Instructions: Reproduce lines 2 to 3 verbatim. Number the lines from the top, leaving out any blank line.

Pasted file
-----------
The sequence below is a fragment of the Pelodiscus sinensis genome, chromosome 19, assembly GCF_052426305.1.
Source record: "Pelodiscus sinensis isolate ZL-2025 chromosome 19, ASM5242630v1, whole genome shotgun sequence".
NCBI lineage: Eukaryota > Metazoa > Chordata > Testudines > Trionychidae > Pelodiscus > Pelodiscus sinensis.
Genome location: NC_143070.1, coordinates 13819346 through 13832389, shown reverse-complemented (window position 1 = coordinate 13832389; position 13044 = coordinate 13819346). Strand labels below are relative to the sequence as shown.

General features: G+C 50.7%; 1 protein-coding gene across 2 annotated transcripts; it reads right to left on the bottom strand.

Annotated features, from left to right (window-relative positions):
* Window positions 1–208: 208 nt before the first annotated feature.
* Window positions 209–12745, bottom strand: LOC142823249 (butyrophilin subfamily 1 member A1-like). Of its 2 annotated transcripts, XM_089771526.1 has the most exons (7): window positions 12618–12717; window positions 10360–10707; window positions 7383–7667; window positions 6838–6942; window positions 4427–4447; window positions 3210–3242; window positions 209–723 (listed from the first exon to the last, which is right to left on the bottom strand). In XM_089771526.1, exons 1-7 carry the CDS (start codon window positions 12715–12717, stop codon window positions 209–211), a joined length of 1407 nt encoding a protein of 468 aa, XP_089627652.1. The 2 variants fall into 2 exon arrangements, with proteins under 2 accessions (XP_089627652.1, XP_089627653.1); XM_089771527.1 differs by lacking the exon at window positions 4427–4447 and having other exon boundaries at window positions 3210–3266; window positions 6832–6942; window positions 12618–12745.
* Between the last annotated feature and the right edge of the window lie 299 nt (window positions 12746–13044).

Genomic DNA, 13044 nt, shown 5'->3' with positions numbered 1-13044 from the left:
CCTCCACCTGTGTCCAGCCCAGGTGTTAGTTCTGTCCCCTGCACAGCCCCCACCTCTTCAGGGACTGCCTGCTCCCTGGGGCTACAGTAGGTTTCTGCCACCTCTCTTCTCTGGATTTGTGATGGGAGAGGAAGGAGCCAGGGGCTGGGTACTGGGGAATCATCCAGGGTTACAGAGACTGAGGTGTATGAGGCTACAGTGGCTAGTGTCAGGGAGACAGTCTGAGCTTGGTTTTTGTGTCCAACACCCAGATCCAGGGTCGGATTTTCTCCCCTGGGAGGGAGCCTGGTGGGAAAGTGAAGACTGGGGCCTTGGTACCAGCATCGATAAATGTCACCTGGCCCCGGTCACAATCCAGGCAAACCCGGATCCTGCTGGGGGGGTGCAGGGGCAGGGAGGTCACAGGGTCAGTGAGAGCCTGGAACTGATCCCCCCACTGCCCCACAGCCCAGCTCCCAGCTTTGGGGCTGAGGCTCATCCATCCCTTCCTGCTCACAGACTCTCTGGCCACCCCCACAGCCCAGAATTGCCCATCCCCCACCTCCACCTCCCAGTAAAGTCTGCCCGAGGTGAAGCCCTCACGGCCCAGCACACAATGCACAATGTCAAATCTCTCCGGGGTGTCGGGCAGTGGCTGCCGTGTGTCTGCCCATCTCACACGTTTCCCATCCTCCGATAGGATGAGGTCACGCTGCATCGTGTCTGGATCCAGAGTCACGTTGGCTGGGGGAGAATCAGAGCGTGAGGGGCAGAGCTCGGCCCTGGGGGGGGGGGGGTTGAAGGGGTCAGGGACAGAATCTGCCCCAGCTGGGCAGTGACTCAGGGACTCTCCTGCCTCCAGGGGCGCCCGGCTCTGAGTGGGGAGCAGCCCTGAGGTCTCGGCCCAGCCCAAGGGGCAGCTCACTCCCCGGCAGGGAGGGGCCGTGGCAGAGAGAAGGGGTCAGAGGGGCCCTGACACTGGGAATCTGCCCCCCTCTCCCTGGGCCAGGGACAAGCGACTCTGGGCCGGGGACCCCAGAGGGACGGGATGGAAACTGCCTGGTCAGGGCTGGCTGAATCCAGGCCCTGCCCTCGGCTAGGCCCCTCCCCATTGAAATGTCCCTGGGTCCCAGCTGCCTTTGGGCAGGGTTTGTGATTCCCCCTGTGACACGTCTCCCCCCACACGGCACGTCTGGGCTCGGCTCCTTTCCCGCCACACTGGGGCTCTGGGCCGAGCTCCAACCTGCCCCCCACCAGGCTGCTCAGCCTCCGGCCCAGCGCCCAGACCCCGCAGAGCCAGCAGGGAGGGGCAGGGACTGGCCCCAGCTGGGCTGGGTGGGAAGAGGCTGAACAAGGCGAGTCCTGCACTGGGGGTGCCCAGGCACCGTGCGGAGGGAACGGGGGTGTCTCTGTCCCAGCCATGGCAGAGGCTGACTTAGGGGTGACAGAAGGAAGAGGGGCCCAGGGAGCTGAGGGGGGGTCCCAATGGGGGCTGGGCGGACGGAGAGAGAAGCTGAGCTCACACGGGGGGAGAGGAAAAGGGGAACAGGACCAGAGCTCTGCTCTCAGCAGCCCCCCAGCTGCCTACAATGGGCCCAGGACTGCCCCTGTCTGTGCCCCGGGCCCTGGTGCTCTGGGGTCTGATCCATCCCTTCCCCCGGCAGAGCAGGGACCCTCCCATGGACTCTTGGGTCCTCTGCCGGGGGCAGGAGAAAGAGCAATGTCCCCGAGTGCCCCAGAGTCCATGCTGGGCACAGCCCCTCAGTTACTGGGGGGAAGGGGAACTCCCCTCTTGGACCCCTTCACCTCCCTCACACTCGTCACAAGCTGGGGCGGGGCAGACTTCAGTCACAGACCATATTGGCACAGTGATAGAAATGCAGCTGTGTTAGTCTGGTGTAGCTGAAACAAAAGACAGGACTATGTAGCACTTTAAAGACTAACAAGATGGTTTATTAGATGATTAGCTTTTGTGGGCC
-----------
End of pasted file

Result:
Source record: "Pelodiscus sinensis isolate ZL-2025 chromosome 19, ASM5242630v1, whole genome shotgun sequence".
NCBI lineage: Eukaryota > Metazoa > Chordata > Testudines > Trionychidae > Pelodiscus > Pelodiscus sinensis.